Each December for the past 20 years, the Pantone Color Institute has attempted to capture the zeitgeist in the form of its Color of the Year — which they’ve described as “a color snapshot of what we see taking place in our global culture that serves as an expression of a mood and an attitude,” according to The New York Times. This week, the company announced the 2020 Color of the Year — Classic Blue (19-4052), a shade they refer to as “a boundless blue evocative of the vast and infinite evening sky.” But writer Jane Larkworthy may have put it best at New York Magazine’s The Cut when she said, “It’s very soothing — anti-anxiety blue, if you will.”

In fact, comfort — “a reassuring presence” — is exactly the feeling that color analysts and forecasters at Pantone hoped to evoke. As Pantone’s V.P. Laurie Pressman told The Associated Press ahead of the reveal, “Many of us feel stressed, completely overloaded. We live these 24/7 lifestyles. We’re anxious. There’s so much uncertainty and unrest, no matter where you are.” Adding to that sentiment, Leatrice Eiseman, the executive director of the Pantone Color Institute, said in The New York Times that technology has “has sped things up to the point where we can’t necessarily handle all that’s coming in.”

Seeing “Anti-Anxiety Blue” make headlines this week, we at Thrive couldn’t help but nod along. After all, it seems like the thinking behind the color choice — reducing stress and finding ways to cope with modern life in a way that unlocks our full potential — is in line with the very principles Thrive was founded on. Three years ago, in announcing the launch of Thrive, CEO and founder Arianna Huffington wrote that “We are at an inflection point in history where technology has granted us powers that accelerate the speed of life beyond our capacity to cope. We’re more aware than ever that this way of living leaves us depleted, distracted and unfulfilled.” Thrive Global was born in response to the need to take control of our lives, offering new strategies and tools, based on the latest science, “to address the unintended consequences of these profound and invasive changes.”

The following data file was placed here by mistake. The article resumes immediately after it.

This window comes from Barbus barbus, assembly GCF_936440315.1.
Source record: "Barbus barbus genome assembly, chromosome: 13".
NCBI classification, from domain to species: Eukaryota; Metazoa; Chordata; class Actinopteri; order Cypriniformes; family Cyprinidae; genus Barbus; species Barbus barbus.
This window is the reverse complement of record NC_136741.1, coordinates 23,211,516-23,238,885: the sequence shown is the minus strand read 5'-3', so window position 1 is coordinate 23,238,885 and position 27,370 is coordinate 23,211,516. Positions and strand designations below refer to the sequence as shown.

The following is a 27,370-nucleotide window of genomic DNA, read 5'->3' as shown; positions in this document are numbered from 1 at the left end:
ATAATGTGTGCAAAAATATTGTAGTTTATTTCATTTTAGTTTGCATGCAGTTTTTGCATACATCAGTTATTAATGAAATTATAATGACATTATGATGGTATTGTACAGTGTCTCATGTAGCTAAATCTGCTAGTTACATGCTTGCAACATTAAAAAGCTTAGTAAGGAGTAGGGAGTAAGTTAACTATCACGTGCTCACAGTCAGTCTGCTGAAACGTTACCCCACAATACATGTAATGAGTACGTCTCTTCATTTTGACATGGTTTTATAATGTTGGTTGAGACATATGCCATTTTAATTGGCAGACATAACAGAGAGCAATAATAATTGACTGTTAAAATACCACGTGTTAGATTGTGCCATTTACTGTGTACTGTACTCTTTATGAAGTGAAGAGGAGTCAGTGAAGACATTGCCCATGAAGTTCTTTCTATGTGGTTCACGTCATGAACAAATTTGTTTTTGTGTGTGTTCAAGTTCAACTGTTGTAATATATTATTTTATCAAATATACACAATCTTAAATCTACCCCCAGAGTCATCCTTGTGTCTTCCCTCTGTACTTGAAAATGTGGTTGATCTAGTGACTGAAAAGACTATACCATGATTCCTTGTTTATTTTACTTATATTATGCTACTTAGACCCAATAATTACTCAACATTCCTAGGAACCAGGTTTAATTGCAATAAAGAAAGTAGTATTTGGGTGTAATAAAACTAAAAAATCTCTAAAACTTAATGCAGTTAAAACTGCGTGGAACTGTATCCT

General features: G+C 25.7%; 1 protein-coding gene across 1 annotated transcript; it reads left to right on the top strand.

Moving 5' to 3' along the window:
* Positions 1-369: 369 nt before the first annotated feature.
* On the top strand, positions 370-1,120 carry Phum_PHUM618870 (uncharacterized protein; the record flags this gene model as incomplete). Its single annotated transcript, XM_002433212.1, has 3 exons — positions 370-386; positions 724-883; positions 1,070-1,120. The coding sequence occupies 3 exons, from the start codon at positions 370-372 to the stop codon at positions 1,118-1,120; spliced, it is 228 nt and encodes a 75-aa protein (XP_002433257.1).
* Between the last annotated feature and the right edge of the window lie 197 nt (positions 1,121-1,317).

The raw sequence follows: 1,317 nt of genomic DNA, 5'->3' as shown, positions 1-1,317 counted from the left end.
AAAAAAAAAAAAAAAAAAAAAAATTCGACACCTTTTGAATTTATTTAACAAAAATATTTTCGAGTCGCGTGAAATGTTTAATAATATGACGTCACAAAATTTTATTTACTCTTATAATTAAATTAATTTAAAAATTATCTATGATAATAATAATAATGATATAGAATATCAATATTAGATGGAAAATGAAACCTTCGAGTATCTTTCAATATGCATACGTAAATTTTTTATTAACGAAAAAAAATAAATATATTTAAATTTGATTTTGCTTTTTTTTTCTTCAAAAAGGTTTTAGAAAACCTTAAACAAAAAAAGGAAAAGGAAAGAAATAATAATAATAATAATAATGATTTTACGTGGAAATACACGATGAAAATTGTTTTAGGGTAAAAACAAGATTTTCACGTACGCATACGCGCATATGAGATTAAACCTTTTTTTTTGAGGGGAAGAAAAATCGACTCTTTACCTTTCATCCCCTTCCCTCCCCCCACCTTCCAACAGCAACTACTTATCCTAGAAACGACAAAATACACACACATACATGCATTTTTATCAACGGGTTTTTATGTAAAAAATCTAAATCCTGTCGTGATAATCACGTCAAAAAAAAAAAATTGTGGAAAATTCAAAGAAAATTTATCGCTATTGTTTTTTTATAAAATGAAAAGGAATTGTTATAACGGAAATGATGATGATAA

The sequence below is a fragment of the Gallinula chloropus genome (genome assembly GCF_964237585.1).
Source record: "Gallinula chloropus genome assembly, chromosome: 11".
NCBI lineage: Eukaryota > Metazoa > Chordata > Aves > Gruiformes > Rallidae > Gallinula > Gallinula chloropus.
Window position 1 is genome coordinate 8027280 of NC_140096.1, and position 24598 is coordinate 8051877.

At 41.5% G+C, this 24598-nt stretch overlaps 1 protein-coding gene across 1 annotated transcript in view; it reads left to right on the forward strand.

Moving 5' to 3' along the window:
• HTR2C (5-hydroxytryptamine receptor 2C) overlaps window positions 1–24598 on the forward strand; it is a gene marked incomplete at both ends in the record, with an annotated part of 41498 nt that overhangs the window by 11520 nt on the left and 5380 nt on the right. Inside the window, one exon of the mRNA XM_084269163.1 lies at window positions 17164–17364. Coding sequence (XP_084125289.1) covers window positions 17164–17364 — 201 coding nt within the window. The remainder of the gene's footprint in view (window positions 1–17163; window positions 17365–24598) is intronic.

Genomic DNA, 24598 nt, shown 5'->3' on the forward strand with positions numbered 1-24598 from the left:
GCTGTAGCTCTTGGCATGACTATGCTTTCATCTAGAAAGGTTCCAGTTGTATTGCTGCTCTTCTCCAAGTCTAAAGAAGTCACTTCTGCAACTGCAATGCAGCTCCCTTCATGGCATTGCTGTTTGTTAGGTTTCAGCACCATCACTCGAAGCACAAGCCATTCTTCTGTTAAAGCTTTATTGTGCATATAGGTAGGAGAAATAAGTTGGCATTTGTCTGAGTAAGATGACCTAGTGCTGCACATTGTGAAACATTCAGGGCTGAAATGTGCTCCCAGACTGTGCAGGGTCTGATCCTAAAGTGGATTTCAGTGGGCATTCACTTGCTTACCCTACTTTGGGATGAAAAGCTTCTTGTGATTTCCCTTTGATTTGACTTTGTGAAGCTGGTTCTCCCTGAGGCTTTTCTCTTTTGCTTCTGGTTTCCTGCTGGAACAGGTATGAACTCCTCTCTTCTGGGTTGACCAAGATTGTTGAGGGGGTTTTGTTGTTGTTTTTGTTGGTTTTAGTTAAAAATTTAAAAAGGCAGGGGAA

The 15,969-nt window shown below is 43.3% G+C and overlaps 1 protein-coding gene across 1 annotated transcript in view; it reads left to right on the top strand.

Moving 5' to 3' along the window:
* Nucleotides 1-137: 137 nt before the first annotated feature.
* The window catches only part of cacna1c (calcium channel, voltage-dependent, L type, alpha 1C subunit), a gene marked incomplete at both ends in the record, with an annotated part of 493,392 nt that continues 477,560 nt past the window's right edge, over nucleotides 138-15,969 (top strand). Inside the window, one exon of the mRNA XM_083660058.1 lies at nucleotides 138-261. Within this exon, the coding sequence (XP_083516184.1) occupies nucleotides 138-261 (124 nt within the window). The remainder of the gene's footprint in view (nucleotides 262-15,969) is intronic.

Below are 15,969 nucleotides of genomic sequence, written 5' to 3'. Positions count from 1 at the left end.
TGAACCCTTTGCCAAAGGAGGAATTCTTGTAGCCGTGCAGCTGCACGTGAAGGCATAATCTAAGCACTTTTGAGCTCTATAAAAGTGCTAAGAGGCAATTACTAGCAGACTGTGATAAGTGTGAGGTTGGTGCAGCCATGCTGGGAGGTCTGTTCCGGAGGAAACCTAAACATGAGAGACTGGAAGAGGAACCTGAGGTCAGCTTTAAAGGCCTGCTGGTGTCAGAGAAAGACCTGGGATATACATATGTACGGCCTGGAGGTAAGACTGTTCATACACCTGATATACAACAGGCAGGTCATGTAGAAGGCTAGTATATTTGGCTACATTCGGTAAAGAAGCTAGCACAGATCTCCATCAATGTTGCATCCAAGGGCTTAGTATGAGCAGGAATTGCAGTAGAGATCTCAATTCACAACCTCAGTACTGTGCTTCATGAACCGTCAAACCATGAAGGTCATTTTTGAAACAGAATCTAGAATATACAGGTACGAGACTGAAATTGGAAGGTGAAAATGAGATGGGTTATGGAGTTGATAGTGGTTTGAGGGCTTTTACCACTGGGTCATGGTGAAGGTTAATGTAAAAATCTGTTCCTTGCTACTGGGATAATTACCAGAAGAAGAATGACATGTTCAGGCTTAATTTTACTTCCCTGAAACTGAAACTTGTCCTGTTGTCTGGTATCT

Simply put, we’re all about solutions. And that’s why Pantone’s color choice is so reassuring. Attempting to capture what’s happening in life right now, they could’ve selected Pantone Rainy Day (13-5304), a moody light brown, or Pantone Dark Gull Gray (18-0403) — and who could’ve blamed them? But instead, we got a color of hope and optimism: Classic Blue — it “has depth to it, but it’s a color of anticipation because we’re looking ahead,” Pressman said. “What’s going to come?”

And while Pantone’s color of the year will undeniably (and intentionally) have an impact on marketing campaigns everywhere (get ready for blue everything — from bedroom walls to runway fashion), if it takes an explosion of cobalt to inspire more of us to re-prioritize our well-being and take refuge from the chaotic state of the world, we’re all for it. Lest we think that dramatic change isn’t possible, let’s just look at the evidence right in front of us: For centuries, generations had associated the color blue with sadness and melancholy; today, it has shifted to represent calm and hope. Perhaps that same shift — from a state of unrest to a state of thriving — is possible outside of a color lab, too.

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  • Margarita Bertsos

    Deputy Director of Editorial Content at Thrive

    Margarita Bertsos is Thrive’s Deputy Director of Editorial Content. Prior to joining the Thrive team, Margarita was the Director of Content at Maven Clinic, a women’s health start-up in New York City. Before that, she was a top editor—specializing in health and well-being—at a variety of women’s magazines, including Glamour and Dr. Oz The Good Life. Margarita has spent her entire career helping to delight, inform, and inspire behavior change through words and connected storytelling. She graduated from New York University with a BA in Journalism, and now lives in Astoria, Queens.